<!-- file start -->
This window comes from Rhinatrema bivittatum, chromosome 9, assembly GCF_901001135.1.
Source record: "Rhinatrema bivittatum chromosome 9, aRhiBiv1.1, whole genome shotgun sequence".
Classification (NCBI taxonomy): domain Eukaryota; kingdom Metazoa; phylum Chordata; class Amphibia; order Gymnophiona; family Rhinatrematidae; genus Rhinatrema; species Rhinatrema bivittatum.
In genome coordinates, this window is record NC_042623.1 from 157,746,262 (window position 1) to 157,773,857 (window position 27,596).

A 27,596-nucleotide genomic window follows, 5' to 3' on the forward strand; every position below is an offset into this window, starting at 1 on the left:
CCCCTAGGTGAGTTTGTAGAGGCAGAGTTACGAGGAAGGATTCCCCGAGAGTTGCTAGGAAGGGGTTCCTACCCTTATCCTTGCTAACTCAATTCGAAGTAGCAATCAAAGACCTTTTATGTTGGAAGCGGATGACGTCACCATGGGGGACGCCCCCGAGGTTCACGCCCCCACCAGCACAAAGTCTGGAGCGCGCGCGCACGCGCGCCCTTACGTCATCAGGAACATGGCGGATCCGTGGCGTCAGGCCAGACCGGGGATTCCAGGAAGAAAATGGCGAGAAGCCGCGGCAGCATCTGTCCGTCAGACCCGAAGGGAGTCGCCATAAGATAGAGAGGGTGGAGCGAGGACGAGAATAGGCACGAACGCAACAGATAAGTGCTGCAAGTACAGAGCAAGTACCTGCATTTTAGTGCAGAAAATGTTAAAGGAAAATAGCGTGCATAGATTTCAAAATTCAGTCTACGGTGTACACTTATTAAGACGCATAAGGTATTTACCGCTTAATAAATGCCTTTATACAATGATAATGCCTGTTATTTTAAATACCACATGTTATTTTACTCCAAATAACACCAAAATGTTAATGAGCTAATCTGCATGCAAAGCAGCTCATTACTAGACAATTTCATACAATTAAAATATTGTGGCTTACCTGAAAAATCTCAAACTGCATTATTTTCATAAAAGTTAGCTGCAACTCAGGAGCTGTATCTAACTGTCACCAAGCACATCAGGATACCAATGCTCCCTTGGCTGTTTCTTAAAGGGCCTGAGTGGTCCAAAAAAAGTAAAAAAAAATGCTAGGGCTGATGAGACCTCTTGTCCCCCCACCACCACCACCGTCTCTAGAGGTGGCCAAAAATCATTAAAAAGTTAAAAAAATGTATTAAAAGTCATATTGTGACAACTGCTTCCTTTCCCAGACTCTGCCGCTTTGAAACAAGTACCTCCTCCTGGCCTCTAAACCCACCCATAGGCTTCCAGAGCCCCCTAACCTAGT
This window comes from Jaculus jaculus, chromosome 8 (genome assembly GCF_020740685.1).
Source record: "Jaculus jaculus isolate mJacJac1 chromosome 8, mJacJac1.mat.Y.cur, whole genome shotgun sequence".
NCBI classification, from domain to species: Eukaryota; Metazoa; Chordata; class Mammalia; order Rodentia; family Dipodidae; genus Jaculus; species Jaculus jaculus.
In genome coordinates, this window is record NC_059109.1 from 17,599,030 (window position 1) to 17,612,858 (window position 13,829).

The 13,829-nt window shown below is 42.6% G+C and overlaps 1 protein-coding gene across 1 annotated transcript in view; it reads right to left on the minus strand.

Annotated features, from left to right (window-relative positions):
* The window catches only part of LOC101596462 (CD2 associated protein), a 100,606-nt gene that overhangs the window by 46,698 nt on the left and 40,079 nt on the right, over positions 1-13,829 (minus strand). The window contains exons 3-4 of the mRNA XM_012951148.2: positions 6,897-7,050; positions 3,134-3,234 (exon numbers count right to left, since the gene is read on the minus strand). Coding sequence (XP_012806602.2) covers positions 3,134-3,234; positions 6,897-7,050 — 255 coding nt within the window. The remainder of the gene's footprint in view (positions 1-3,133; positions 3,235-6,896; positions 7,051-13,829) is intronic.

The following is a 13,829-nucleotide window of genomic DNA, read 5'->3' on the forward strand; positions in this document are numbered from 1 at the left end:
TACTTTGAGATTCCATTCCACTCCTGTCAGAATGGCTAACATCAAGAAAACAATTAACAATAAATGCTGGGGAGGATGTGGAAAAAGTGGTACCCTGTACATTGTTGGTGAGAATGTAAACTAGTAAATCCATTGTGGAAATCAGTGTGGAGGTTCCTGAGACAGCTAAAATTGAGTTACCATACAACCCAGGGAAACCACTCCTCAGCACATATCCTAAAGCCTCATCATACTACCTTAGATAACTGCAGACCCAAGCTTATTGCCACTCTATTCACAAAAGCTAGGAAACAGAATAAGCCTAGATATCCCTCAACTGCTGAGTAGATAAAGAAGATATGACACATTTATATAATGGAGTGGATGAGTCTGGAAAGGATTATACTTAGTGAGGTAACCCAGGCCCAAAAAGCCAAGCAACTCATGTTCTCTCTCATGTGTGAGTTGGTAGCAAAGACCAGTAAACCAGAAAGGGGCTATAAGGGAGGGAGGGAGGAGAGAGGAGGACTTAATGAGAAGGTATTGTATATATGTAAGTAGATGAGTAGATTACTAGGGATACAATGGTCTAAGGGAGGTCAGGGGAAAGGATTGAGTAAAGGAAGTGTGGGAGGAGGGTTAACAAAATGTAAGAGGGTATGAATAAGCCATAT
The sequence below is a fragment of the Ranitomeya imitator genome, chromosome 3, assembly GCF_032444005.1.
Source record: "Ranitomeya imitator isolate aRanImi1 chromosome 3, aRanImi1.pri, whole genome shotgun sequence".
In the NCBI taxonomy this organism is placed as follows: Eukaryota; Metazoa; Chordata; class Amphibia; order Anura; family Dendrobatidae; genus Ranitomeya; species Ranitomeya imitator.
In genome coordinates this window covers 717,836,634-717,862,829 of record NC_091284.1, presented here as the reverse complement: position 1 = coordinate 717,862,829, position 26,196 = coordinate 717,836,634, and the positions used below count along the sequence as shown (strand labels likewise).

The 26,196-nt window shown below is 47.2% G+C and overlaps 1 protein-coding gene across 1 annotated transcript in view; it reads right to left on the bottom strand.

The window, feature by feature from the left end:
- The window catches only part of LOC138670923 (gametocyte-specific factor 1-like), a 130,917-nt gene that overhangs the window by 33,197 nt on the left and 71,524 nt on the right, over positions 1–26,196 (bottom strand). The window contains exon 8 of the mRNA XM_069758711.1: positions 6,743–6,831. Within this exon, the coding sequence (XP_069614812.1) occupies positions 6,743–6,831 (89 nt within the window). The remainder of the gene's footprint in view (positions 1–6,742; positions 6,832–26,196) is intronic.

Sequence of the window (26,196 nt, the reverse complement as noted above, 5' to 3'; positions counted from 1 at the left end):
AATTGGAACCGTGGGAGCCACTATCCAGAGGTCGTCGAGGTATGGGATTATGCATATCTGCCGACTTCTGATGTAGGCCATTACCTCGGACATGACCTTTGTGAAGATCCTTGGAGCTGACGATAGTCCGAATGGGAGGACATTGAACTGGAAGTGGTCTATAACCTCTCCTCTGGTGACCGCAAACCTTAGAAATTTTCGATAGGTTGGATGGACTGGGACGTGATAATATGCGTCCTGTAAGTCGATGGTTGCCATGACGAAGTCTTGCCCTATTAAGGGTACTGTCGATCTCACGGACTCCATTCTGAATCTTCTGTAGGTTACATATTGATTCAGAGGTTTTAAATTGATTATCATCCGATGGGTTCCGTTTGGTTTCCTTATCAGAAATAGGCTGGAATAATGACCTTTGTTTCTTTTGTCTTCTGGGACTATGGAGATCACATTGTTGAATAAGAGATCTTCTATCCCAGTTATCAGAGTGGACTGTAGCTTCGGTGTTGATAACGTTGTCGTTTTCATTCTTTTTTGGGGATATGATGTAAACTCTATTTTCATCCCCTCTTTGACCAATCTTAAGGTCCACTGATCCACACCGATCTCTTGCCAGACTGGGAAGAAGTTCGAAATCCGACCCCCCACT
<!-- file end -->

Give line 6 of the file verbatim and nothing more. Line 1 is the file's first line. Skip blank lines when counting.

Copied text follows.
CCCCTAGGTGAGTTTGTAGAGGCAGAGTTACGAGGAAGGATTCCCCGAGAGTTGCTAGGAAGGGGTTCCTACCCTTATCCTTGCTAACTCAATTCGAAGTAGCAATCAAAGACCTTTTATGTTGGAAGCGGATGACGTCACCATGGGGGACGCCCCCGAGGTTCACGCCCCCACCAGCACAAAGTCTGGAGCGCGCGCGCACGCGCGCCCTTACGTCATCAGGAACATGGCGGATCCGTGGCGTCAGGCCAGACCGGGGATTCCAGGAAGAAAATGGCGAGAAGCCGCGGCAGCATCTGTCCGTCAGACCCGAAGGGAGTCGCCATAAGATAGAGAGGGTGGAGCGAGGACGAGAATAGGCACGAACGCAACAGATAAGTGCTGCAAGTACAGAGCAAGTACCTGCATTTTAGTGCAGAAAATGTTAAAGGAAAATAGCGTGCATAGATTTCAAAATTCAGTCTACGGTGTACACTTATTAAGACGCATAAGGTATTTACCGCTTAATAAATGCCTTTATACAATGATAATGCCTGTTATTTTAAATACCACATGTTATTTTACTCCAAATAACACCAAAATGTTAATGAGCTAATCTGCATGCAAAGCAGCTCATTACTAGACAATTTCATACAATTAAAATATTGTGGCTTACCTGAAAAATCTCAAACTGCATTATTTTCATAAAAGTTAGCTGCAACTCAGGAGCTGTATCTAACTGTCACCAAGCACATCAGGATACCAATGCTCCCTTGGCTGTTTCTTAAAGGGCCTGAGTGGTCCAAAAAAAGTAAAAAAAAATGCTAGGGCTGATGAGACCTCTTGTCCCCCCACCACCACCACCGTCTCTAGAGGTGGCCAAAAATCATTAAAAAGTTAAAAAAATGTATTAAAAGTCATATTGTGACAACTGCTTCCTTTCCCAGACTCTGCCGCTTTGAAACAAGTACCTCCTCCTGGCCTCTAAACCCACCCATAGGCTTCCAGAGCCCCCTAACCTAGT